Serenity Caldwell Serenity Caldwell has been writing and talking about and tinkering with Apple products since she was old enough to double-click. Managing editor of iMore, she hosts a number of popular podcasts and speaks frequently at conferences. In past lives she worked at Macworld and Apple Retail.

This is why we make backups.

On Wednesday, I saw a post widely shared about an unfortunate individual who lost half of their local library and was blaming Apple Music for automatically deleting their local files.

I sympathize, and I'm very glad this person had a backup of their music, but I want to dispel some FUD here: Apple Music has definite problems and its matching algorithms aren't great, but this is simply not how the service works. Apple Music should never automatically delete files off your primary Mac's hard drive unless you specifically delete them first.

How Apple Music on your primary Mac works

When you enable Apple Music on your original Mac, the service scans your music library and matches any tracks you own to its streaming library. This is so, when you're on a secondary device — like an iPhone, iPad, or other Mac — you can stream those tracks at their highest quality without having to download local files. These referenced files become part of your iCloud Music Library.

If you have tracks that aren't in Apple Music's library — say, personal recordings, for instance — they will be uploaded as-is to your iCloud Music Library, though songs encoded in ALAC, WAV, or AIFF will be uploaded as AAC 256kbps files for easier storage.

Once this matching and uploading process is complete, you have two libraries: your locally-stored library on your original Mac with all your old files, and an iCloud-stored library that you can access from other devices.

Where it gets confusing

On your original Mac, Apple Music will never delete songs without your knowledge. Your original library is scanned into iCloud, but your songs are yours, and Apple will not automatically delete them, or replace them with its own proprietary copies.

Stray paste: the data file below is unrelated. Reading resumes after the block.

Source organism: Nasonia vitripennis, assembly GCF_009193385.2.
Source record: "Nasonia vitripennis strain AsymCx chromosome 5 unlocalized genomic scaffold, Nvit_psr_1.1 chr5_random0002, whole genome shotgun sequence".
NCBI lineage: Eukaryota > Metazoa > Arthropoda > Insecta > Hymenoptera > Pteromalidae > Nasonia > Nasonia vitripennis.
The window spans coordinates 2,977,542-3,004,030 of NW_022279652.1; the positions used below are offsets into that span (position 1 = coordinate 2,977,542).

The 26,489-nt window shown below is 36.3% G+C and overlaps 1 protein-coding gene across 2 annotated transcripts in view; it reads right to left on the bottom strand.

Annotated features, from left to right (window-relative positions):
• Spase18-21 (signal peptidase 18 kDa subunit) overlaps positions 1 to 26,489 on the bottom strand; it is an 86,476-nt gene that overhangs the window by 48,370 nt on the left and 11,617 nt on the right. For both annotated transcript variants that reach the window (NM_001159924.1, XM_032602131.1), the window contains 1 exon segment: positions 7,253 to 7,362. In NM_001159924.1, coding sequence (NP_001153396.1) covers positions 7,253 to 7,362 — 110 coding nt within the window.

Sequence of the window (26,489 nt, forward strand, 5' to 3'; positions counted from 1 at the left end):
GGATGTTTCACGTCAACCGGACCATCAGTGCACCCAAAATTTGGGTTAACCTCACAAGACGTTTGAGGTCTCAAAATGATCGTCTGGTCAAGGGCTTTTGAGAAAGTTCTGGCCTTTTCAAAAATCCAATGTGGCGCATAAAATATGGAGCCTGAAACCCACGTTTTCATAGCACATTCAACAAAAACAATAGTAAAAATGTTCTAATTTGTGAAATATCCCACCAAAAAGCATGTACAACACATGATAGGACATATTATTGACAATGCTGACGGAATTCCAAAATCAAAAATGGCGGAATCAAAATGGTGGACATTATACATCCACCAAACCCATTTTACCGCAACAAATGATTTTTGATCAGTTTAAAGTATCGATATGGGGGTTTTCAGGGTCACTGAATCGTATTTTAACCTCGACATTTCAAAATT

On an iPhone, iPad, or secondary Mac, this process is different: Any songs you play on those devices are sourced directly from your iCloud Music Library, and even if you download them locally, they can be removed from your device if your iPhone's storage space dips too low.

You can, however, download iCloud Music Library-sourced tracks on your Mac if you delete your original copies — and this is what I suspect may have happened to Vellum Atlanta author James Pinkstone's original library, possibly unknowingly.

When you press delete on a song in your iTunes Library with Apple Music or iTunes Match enabled, you'll see the following dialog:

If you choose "Remove Download," it will send the local file from your hard drive to your Trash, but leave the reference in your library — so that you can stream that track directly from iCloud Music Library. It won't delete the file until you empty your Trash.

This is great if you're on a laptop and want streaming access to your music library, but you don't want the hassle of having 40GB of music on your hard drive. But it should only ever be done on a secondary computer or secondary iTunes Library — never for your master library.

This is because iCloud Music Library's matching is far from perfect: It's been known to match live albums to studio ones, original songs to cover tracks, and more. If you delete your original files to save some space, you're putting those tracks at the mercy of iCloud.

Worse, iCloud Music Library only sticks around while you have an active Apple Music subscription: If you delete songs and replace them with iCloud versions — even if you re-download those versions to your hard drive — they'll disappear or become inoperable 30 days after you cancel your subscription.

As such, I've advised from the beginning to always keep a master copy of your original library when using streaming services that match your library, and back up that library before signing up for anything cloud-related.

Is this Apple's fault?

Sort of. iCloud Music Library is confusing as all hell, and it's been so since the first days of iTunes Match. That's absolutely Apple's fault.

In an ideal world, iCloud Music Library would work like Dropbox, or even iCloud Photo Library — whatever you upload is yours, it doesn't get "matched" to anything, and as long as you re-download everything before you cancel your subscription, you're fine. But DRM and downloading streaming tracks you don't have ownership rights to mucks things up. iCloud Music Library is always going to be complicated, and people are going to make mistakes because of it. And if they don't have backups, those mistakes might be costly.

There's also a possibility that some nasty bug wiped out Pinkstone's original library unintentionally. We haven't been able to reproduce this problem, however; Apple is currently talking with Pinkstone and investigating other reports from a small number of individuals.

Whatever the case, Apple Music was never designed to delete Pinkstone's source library, and it won't delete yours. That's simply not how the service works on your primary Mac. But if you're not aware of how iCloud Music Library stores copies of tracks, you may delete your local copies to save space, thinking you can get them back — and get screwed as a result.

For more information on iCloud Music Library and the Mac: